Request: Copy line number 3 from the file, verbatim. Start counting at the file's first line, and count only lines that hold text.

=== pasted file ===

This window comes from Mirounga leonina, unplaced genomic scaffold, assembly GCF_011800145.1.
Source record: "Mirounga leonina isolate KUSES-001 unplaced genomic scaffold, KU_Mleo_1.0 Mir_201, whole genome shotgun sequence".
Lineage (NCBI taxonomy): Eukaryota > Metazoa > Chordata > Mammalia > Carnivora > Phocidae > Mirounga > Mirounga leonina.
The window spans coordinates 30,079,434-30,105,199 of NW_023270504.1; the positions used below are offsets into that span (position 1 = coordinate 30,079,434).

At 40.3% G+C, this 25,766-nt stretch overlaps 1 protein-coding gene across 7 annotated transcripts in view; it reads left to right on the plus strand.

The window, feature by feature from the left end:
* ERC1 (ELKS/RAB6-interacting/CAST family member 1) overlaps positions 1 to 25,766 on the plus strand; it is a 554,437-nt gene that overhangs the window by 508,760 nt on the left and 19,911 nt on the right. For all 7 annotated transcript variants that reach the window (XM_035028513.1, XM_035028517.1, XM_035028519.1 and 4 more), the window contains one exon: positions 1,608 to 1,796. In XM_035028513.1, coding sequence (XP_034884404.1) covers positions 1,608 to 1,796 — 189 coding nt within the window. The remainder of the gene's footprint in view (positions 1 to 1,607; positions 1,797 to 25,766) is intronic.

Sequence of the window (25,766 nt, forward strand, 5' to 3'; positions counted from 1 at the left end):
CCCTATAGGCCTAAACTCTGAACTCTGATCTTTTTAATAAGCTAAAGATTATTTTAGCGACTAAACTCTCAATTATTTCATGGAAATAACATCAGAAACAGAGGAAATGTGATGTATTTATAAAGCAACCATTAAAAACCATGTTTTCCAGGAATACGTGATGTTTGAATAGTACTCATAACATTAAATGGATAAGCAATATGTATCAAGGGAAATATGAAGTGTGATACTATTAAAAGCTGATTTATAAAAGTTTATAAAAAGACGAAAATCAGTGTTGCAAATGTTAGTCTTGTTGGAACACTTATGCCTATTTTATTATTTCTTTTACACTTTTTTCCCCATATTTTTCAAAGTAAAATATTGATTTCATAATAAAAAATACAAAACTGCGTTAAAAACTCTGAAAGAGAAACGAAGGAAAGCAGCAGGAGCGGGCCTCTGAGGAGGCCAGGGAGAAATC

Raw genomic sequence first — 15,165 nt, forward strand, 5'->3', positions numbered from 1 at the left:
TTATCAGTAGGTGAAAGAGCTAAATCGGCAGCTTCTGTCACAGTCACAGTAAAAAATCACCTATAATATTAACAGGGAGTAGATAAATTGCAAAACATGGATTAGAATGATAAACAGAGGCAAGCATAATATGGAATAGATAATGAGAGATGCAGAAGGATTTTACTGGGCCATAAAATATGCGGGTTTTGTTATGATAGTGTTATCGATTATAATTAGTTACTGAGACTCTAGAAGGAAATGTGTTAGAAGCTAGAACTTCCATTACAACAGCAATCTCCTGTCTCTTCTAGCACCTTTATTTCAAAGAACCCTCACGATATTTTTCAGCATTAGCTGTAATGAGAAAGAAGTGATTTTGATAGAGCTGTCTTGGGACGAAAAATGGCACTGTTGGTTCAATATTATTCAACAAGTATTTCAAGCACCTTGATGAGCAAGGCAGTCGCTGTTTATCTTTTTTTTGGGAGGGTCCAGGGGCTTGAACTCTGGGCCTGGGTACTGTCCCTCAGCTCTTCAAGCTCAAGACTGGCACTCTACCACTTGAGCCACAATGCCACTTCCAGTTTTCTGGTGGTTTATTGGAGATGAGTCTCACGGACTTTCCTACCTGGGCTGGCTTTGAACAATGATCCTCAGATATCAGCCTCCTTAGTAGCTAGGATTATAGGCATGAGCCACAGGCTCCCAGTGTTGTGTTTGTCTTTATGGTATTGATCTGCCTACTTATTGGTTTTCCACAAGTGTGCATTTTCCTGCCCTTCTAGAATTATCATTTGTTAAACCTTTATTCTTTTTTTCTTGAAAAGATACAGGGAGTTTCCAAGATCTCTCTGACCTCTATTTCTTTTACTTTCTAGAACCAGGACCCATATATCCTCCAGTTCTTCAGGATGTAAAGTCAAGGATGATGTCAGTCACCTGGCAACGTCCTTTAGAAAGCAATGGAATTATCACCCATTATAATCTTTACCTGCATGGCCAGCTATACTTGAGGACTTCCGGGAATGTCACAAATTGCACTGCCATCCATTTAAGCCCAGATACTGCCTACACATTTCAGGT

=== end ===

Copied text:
Lineage (NCBI taxonomy): Eukaryota > Metazoa > Chordata > Mammalia > Carnivora > Phocidae > Mirounga > Mirounga leonina.